Goals for each test will vary for everyone individually, and will depend on your current health and your health history, so be sure to discuss your results and your personal goals with your healthcare provider.

    6. No, You Won’t Be Limited to Eating Nuts, Twigs and Birdseed!

    You can still eat your favorite foods, just not all at once. Boring diets are no longer necessary and there is no need to deprive yourself. However, attention to the size of your meals is critical. You will also need to learn more about the contents of the food you typically eat (carbs, fat and calories), which foods you should eat more or less of, and how those foods affect your blood glucose and overall health.

    Here are a few recipes and resources to explore:

    Chef Robert Lewis, the Happy Diabetic Chef

    Diabetes Daily

    Diabetes Strong

    Diabetes Self Management Magazine

    Diabetic Foodie

    7. Not Taking Your Prescribed Medications Is a Dangerous Thing to Do

    From the first day of a diagnosis, most people require medications to keep diabetes in check and maintain good health. Many people worry that taking medications might be bad for their health as well as too costly. Yes, there are diabetes medications that have negative side effects, but these are typically outweighed by the positive benefits to your long-term health. To stay healthy, your goal shouldn’t be to take fewer medications, but to make sure your numbers (A1c, blood pressure, and cholesterol) are in a safe range. Talk about the pros and cons of medications with your doctor, and ask about other options, especially if they are too bothersome or expensive. Then you can make an informed decision.

    8. Protecting Your Heart Should Be Your First Concern

    Heart disease is the major health concern for people with type 2 diabetes. Attention to lowering the risk for heart problems is the main reason why people with diabetes are living longer than ever. According to scientific studies, the most important areas to address, in order of importance, are smoking, blood pressure, cholesterol, A1c, and fitness. Talk to your doctor about your risk and what you can do.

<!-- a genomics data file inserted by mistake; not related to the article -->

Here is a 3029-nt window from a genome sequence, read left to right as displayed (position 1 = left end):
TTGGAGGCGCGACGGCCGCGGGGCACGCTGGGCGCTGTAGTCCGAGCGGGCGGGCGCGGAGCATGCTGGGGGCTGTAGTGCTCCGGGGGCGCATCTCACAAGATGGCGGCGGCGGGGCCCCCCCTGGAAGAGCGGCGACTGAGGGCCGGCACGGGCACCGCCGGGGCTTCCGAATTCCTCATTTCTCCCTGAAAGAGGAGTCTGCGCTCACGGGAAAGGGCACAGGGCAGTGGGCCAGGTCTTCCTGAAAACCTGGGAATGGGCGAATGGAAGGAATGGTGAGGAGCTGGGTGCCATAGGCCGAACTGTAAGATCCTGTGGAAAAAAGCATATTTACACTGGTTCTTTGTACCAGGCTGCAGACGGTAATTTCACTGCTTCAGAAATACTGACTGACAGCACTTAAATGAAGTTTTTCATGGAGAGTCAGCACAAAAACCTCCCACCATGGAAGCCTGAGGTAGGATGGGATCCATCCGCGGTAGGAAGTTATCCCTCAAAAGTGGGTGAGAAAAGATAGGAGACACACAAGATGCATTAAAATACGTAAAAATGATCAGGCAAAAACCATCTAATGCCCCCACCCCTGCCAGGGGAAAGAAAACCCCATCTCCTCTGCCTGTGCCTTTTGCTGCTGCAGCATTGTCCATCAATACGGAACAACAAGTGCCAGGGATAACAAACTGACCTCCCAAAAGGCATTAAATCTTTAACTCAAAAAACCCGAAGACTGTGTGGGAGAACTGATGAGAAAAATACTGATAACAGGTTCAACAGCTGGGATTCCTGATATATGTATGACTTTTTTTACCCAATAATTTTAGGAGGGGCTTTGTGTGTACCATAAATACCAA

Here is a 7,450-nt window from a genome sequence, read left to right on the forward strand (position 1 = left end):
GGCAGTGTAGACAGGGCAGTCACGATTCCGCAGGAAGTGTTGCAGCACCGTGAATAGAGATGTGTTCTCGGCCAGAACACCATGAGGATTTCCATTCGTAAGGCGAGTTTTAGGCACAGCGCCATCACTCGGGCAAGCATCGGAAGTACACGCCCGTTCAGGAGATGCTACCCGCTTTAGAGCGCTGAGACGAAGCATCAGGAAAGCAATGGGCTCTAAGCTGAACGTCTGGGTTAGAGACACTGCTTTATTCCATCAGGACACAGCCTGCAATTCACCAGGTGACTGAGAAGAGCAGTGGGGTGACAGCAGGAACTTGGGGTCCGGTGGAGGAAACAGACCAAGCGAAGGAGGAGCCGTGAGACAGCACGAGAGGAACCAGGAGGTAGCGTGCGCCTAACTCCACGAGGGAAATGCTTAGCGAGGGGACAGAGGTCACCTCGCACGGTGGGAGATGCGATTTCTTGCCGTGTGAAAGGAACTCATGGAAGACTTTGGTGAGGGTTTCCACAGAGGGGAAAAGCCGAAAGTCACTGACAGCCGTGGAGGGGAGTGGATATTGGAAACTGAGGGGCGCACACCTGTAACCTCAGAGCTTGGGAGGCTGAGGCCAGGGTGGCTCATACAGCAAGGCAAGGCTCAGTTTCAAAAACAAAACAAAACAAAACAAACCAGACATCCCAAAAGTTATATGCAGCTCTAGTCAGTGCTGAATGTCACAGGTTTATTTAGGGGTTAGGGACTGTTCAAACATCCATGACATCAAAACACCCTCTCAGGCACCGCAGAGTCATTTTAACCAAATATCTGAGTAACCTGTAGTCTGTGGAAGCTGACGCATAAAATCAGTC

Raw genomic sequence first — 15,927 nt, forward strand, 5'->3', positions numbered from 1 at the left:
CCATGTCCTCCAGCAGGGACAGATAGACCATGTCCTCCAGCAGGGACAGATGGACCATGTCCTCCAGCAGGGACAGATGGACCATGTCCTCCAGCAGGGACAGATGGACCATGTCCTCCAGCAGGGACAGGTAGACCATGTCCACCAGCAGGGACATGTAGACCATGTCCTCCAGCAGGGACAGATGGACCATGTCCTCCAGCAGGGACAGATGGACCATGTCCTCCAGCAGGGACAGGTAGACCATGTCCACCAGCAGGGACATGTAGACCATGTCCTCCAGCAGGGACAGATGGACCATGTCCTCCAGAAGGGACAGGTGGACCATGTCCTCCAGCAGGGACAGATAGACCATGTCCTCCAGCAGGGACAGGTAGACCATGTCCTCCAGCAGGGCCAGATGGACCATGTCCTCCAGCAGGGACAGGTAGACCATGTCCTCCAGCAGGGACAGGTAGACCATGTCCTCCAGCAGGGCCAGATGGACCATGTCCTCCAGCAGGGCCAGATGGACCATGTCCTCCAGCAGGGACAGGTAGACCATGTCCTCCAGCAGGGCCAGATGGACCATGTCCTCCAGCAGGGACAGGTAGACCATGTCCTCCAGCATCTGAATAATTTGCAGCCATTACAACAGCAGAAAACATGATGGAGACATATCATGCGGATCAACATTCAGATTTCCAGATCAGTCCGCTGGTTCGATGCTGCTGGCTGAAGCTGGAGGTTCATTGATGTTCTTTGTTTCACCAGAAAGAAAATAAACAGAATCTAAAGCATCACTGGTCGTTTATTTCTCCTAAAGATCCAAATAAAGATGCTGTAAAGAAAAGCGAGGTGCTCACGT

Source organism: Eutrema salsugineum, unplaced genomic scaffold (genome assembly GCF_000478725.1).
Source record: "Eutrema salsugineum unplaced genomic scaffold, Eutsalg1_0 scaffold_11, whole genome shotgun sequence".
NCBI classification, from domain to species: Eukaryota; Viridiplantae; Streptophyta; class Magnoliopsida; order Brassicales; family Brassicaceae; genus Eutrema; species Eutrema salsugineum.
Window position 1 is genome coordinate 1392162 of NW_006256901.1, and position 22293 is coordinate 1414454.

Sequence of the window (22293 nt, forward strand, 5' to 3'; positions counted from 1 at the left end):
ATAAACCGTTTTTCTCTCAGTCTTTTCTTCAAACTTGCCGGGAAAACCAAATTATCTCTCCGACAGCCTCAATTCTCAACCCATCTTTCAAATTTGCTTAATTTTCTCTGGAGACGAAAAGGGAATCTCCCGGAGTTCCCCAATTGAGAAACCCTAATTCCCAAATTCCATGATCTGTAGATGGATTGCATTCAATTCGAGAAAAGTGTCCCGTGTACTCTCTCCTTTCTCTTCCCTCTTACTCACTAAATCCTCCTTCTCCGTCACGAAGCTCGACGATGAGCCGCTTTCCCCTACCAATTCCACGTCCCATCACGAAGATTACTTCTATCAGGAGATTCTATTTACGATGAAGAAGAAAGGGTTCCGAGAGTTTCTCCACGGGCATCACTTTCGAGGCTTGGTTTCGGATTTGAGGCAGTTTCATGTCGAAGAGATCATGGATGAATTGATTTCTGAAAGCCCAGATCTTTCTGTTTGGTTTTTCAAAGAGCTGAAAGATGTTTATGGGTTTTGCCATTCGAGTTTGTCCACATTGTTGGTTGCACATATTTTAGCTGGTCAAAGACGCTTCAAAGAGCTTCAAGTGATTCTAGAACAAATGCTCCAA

9. Focus on Developing a Healthier Lifestyle, Not Weight Loss

    Increasing your fitness and choosing healthier foods (for example, more fruits and vegetables, smaller portions, and less saturated fats) will have a bigger impact on your diabetes and heart health than losing weight. This is good news, since weight loss can be frustrating and difficult. Of course, exercising more and making smarter food choices may lead to a lower weight over time. But keep the focus on improving your health, not just improving your weight.

    10. Don’t Do Diabetes Alone

    Life with diabetes is just easier when you have people in your life cheering you on. Good diabetes care takes attention and effort, and you may at times feel overwhelmed, discouraged, isolated or even burned out. Your motivation can be sapped by the stresses of daily life or even problems with depression, which are common in people with diabetes. To protect yourself, make sure you identify at least one person in your life who will support you and your efforts to manage diabetes. It could be anyone: a family member, good friend, trusted healthcare professional, or support group. Also, find a doctor you really trust, can be honest with, and feel is on your side. Living well with diabetes is always easier when someone you like and respect is cheering for you.

    Here are a few ways you can involve people you love, or find new friends in the DOC (diabetes online community) who totally get you:

    Finding Support When You Have Diabetes Burnout

    The Online Diabetes Community

    With all of the information, medications and resources we have today, people with diabetes have an excellent chance of avoiding serious complications and can live a long, healthy, and happy life!

    From the Behavioral Diabetes Institute and TCOYD